I woke up last night at 2 am, with latest flash and curled up before the wood stove. The idea came from my 4 year old zapping me with a wand, and turning me into a cat.
Then this morning we were driving to swim lessons. And the 7 year old was telling me that ice can be a mile thick in Antartica. Well, from there developed my latest story, tonights and tomorrows project.
So, I dont know, I guess I do both, night and day dreams.
I had a dream Thursday night, one of those that won't let you go after you wake. I took the essence of that dream and turned it into a story that is hands down the one closest to my heart that I've written so far. It's my first story that started not from a "nifty idea," but from raw emotion. I also think it's one of my technically strongest stories in terms of tension and story arc, but I wasn't paying any attention to those details when I wrote it, interestingly enough.
(Unfortunately, it didn't hit JJ Adams' editor cookies...he [or perhaps a slush reader] form-rejected it at Lightspeed in exactly twenty-four hours. Upward and onward; it's at Clarkesworld now.)
I definitely hope I'll have more dreams that give rise to stories like this one.
[This message has been edited by Grayson Morris (edited March 05, 2011).]
[This message has been edited by Grayson Morris (edited March 05, 2011).]
"Some believe that the subconscious is our connection to "the collective unconscious" that Jung, and others interested in the archetypal journey theory, talk about, and stories that come from the subconscious have a greater tendency to resonate with others because of that."
I'm glad someone did this topic. I've thought about doing it but didn't want to take the time. I have a bunch to say about dreams and writing. But right now though I'll just say that at times I have more of what I cal adventure dreams, or story plot dreams, and I think they increase when I write less. So my subconscious and my inner muse are working together to make a way for me to express myself.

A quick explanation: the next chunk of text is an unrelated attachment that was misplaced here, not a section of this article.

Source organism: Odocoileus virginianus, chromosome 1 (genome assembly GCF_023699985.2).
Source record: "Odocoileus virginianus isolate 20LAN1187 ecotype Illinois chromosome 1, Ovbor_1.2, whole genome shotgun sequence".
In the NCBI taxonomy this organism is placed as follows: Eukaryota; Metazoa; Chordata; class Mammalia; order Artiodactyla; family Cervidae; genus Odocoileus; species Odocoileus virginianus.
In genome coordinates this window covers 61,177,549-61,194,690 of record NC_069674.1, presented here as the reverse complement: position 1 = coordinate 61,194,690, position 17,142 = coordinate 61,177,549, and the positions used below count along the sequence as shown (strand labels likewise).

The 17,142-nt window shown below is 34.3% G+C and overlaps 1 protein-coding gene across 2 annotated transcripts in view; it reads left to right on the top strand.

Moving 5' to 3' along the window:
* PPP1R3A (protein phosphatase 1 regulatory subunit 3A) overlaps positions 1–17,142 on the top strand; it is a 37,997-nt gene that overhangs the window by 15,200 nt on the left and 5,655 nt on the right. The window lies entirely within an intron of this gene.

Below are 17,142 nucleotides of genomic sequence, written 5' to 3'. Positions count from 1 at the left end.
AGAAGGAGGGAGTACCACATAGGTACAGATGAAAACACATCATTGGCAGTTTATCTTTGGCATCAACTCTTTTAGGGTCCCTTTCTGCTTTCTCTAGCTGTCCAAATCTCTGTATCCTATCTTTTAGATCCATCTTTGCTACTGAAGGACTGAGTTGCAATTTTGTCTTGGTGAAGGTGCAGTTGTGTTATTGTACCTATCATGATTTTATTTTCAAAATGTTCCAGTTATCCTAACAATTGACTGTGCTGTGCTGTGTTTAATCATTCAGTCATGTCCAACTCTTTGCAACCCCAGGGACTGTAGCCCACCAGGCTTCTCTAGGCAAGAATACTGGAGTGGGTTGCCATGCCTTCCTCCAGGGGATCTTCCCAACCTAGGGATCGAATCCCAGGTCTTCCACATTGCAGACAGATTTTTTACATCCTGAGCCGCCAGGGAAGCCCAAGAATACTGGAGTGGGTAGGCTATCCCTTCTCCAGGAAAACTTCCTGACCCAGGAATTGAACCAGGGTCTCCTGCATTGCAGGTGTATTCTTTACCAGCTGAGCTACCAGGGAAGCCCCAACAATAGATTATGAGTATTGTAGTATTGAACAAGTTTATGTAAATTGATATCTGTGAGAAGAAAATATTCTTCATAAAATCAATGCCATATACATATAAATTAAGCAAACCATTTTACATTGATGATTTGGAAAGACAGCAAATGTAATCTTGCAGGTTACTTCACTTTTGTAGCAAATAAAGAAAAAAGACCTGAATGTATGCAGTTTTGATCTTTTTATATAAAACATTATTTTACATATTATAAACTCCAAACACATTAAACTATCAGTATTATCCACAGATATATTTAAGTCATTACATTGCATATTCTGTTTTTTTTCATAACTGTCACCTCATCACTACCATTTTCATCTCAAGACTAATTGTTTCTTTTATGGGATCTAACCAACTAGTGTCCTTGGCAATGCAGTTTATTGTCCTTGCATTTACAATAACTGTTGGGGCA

And that Jung collective consciousness thing might explain some of my stranger dreams.
Usually the only adventure dreams I have are DOOM dreams. I go forth and slaughter hellspawn.
I did once have a dream that wound up as a scene in one of my books. I think it was less a proper dream than just happened to be when that scene churned forth in complete form -- in the middle of the night. (My scenes usually spring from my fevered brow in very nearly final draft.)
I don't remember my dreams, but when I do I write them down because they often develop into story ideas for me.
The first story I posted here on Hatrack for first 13 reviews came from a dream I had. Of course the dream I had was not as exciting, so I took the liberties of embellishing. Author's privilege and all.
Also, when I am working on a project, I sometimes have had vivid dreams about my project that have broken my writer's block.
Some of my dreams would make a good story..well parts of one anyway. I hardly ever finish the adventure. Like I had a dream about an alien invasion. It started in a very small town that seemed to be cut off from communicating with the other communities around them. So two to four people decide to go investigate. They end up in a small town and discover aliens have taken over the world...or at least that part of it. They decided to stay and fight the aliens. end of dream.
And there's one sort of based in Star Wars. What passed for strom troopers were about to invade a city in space. The thing was a huge globe and was run by a royal family. The royal family were trapped in their apartments and a Hans Solo type of character had connected his ship to a window, so they could break the window and escape that way. No, no Chabacca(?) But there was a young teen boy who was for some reason had to make his way through the poor area of the city to get to the rescue ship. I think he was a friend of the owner. Anyway as he tuns down the dark deserted area someone steps out of the shadows. No, it wasn't Darth Vader even though it was close. Kinda short satire of him . I have no idea how he got into me serious dream. Anyway the boy and him talk and the boy convinces him, he's just a lost boy and goes on. End of dream.